Bad Indian Girl

A south indian girl in traditional indian dres...

I am Indian but I am not from India. This one sentence is often enough to blow peoples minds, or at least confuse the shit out of them. I had never been to India until just on a year ago when I spent two months there as part of my travels.

When I was in India being seen as an Indian woman made feel vulnerable.  It felt like it opened me up to a particular kind of scrutiny and judgement that was threatening.  There I was, wearing western clothes, walking with a white man, unable to speak or understand hindi. The quintessential ‘bad Indian girl.’ I was what traditional Indian parents are often terrified their daughters will become.  Someone who defies and betrays tradition, culture, and custom. In many ways I allegedly represent the moral degradation of Indian society due to ‘westernisation.’  I am the opposite of the ‘good Indian girl’ who is modest, submissive and obeys her parents wishes, and by extension anyone else in authority.

I  found myself hiding behind my Malaysian nationality. It protected me a little bit from the scrutiny.  I would just tell people that I am from Malaysia and allow them to form their own conclusions.  “But you look Indian” they would say, and I would nod, too tired and too pissed off to explain the complexities of my identity.  It meant that I was judged as a foreign woman not an Indian girl and lessened the stares and inappropriate comments and inappropriate touching a little bit. Only a little bit. It is our culture after all.

I don’t think I am alone, as an Indian woman who feels uncomfortable around Indian men when I walk down the street even in New Zealand. There is a sense that as an Indian woman I owe them something. That I am theirs.  After all that is the understanding that many Indian men are raised with from the cradle. This has been reinforced by a number of incidents where I have been harassed or verbally abused. Obviously this is not true of all Indian men, and I know many who are not sexist or misogynist, but the fact that I and others often feel this way is a clue that something is broken.

I am an Indian woman. As a result, how I think, how I act, how I dress, all of these things are part of Indian culture.  There is not arbitrary test of authenticity that you can subject me to that decides whether I am Indian or not. I just am. I choose it. I live it. Culture is dynamic and alive and made up of people. People like me.  You cannot define culture purely by its traditional institutions or structures of power.  Claiming that I am not really Indian or a ‘bad Indian girl’ is simply a way of trying to silence me. It is a way of harmful cultural institutions trying to hold on to power they do not deserve. It is a way of maintaining control. I have as much right to define my culture as anyone else.

I will never accept that harassment and violence is a part of my culture. I will never believe that I am less than an authentic Indian woman for speaking my mind and advocating for what I believe is right.  My cultural narrative includes a long line of women who have advocated for the betterment of people and it is a part of my culture (alongside many other parts) I  willingly embrace. I will happily be a ‘bad Indian girl’ because that is what makes me a strong Indian woman.)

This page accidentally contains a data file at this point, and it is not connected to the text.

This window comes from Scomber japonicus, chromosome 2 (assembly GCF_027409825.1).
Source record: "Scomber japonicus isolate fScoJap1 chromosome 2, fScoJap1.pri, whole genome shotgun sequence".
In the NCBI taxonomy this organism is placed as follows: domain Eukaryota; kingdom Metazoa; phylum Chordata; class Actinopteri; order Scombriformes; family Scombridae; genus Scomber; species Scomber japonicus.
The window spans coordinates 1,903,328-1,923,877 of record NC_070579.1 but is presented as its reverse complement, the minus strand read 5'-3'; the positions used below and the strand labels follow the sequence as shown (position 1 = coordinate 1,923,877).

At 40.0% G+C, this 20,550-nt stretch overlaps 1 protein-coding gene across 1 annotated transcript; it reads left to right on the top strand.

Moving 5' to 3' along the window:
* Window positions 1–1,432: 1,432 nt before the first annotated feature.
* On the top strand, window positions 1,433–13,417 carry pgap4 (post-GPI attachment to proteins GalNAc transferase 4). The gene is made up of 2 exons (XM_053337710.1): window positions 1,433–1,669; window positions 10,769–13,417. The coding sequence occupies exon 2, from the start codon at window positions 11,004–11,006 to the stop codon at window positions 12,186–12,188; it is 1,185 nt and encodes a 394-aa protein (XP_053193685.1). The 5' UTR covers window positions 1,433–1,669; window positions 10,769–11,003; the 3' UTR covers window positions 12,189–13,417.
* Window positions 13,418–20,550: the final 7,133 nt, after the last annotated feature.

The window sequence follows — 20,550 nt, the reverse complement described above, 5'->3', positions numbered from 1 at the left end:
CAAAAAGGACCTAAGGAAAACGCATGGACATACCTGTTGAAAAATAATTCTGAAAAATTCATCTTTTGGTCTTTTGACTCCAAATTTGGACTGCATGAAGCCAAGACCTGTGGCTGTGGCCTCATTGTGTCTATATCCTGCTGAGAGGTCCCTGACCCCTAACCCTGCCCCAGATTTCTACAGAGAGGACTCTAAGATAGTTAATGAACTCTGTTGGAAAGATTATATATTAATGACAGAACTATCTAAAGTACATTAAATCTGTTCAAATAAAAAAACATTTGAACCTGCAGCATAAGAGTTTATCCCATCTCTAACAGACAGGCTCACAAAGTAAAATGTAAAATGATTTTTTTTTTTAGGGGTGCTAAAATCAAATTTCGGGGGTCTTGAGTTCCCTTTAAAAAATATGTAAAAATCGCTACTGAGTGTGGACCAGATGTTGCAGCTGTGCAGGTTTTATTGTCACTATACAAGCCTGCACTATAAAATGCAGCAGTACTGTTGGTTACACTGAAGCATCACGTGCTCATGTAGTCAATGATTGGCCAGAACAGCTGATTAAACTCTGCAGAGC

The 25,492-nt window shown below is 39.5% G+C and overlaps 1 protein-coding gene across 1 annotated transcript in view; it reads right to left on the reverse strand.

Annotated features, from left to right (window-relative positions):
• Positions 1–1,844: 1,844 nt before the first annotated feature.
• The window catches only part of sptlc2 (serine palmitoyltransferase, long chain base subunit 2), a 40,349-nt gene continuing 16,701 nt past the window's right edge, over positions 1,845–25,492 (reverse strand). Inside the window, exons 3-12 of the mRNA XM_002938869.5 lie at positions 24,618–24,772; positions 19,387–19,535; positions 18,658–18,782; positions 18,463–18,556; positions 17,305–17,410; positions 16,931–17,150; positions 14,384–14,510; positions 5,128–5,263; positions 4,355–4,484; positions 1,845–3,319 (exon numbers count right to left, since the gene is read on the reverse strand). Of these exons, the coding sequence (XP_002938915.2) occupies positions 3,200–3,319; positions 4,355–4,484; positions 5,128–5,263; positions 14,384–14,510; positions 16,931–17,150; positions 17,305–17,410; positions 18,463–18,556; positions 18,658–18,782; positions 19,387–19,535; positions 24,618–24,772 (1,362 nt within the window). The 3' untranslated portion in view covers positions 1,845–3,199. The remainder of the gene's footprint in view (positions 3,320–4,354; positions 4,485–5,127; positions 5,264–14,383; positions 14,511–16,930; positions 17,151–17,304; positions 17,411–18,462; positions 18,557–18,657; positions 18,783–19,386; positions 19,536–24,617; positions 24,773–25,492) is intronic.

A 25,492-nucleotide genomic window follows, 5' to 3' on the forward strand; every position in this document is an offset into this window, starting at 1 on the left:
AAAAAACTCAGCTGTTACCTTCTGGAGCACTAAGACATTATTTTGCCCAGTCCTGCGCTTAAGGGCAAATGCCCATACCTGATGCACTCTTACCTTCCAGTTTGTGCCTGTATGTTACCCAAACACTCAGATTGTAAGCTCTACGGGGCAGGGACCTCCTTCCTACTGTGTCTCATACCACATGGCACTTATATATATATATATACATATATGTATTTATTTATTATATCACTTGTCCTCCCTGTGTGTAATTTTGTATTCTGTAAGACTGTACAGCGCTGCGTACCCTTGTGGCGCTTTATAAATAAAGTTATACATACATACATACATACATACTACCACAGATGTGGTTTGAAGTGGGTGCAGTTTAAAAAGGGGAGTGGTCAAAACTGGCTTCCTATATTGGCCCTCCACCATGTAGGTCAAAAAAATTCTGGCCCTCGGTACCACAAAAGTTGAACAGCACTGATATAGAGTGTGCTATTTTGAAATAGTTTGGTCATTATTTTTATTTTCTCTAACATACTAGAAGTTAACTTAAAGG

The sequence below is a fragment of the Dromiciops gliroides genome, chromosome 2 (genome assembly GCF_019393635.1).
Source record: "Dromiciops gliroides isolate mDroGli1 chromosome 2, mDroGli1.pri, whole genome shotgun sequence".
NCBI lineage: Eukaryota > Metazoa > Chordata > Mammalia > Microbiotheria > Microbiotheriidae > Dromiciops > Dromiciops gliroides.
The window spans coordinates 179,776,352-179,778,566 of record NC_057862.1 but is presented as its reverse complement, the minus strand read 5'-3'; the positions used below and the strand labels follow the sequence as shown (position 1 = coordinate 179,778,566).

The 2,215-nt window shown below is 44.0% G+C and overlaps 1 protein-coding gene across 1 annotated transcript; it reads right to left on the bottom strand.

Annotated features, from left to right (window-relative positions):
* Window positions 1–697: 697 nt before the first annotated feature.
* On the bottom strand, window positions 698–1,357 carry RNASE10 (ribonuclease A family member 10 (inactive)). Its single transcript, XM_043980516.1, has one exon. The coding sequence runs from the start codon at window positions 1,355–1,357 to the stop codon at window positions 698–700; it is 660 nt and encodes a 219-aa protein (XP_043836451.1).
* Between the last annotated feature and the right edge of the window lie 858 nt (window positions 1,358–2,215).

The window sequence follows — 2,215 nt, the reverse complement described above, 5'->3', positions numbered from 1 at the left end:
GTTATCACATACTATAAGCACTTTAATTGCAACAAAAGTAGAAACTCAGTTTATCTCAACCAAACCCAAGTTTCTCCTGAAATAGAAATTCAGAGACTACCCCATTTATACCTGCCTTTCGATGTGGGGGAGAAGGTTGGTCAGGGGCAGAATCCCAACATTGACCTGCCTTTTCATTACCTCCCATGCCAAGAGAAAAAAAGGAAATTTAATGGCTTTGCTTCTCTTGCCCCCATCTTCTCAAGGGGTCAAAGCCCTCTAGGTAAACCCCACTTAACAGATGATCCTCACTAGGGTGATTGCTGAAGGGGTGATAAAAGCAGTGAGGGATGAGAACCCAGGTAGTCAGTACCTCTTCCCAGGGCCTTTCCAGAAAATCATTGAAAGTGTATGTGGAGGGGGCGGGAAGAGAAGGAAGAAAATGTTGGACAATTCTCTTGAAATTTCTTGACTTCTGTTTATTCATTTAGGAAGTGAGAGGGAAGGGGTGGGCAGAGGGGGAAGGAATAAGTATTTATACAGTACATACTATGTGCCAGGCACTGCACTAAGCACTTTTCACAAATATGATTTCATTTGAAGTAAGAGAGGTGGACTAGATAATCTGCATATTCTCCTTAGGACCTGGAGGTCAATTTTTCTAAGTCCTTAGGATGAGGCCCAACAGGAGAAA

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9 thoughts on “Bad Indian Girl

  1. It was like it was me writing this article. You know I experience every single thing that you’ve articulated also. I’m happy to be a ‘Bad Indian Girl’ too. Haters gonna hate.

  2. It seems, not just the Indian men, but random Indian strangers, Indian neighbors, elders, colleagues, teachers, rapists, criminals etc all know they have some kind of authority to tell an Indian girl how she must protect her culture or else…

  3. Good article. A bad Indian girl is probably a good human. These fat hideous looking race of humans with a sub human culture. It is a culture that does not align with normal human values. The society is dominated by men who subjugate women. The men are women beaters, rapists and perpetuators of a dysfunctional generation. Not sure why such species are allowed into this country. Hopefully someone like you will enlighten the rest and put an end to it.

    • I am not sure why you thought your racism and bigotry would be welcome in this space. You have just referred to me as being fat and hideous with a sub human culture. Your comment has repeatedly sought to dehumanise me. Please do not make the mistake that by critiquing components of my culture I align myself with white supremacy.

  4. Pingback: A Human Story

  5. Hi I’m a little late. Just read the article. Just wanted to say that the “bad Indian girl” can be also somebody who was born, raised and lives in India, wears Indian clothes and eats Indian food.
    Virtually every Indian woman, who has rebelled in any way, large or small against being “the good Indian woman” fits into the label. The “good Indian woman” is an impossible ideal to live up to. Most Indian women, who are mere mortals, fail misreably in their attempts to be her. Maybe we should give Indian men rubber dolls who can be good Indian girls. 🙂
    That’s my blog name, by the way: Bad Indian Woman. 🙂

    • Thank you very much for your comment! It is so true the ideals we are given of good Indian women (Sita in the Ramayana springs to mind) appear to be male fantasies rather than living breathing human beings. Awesome blog name 😛

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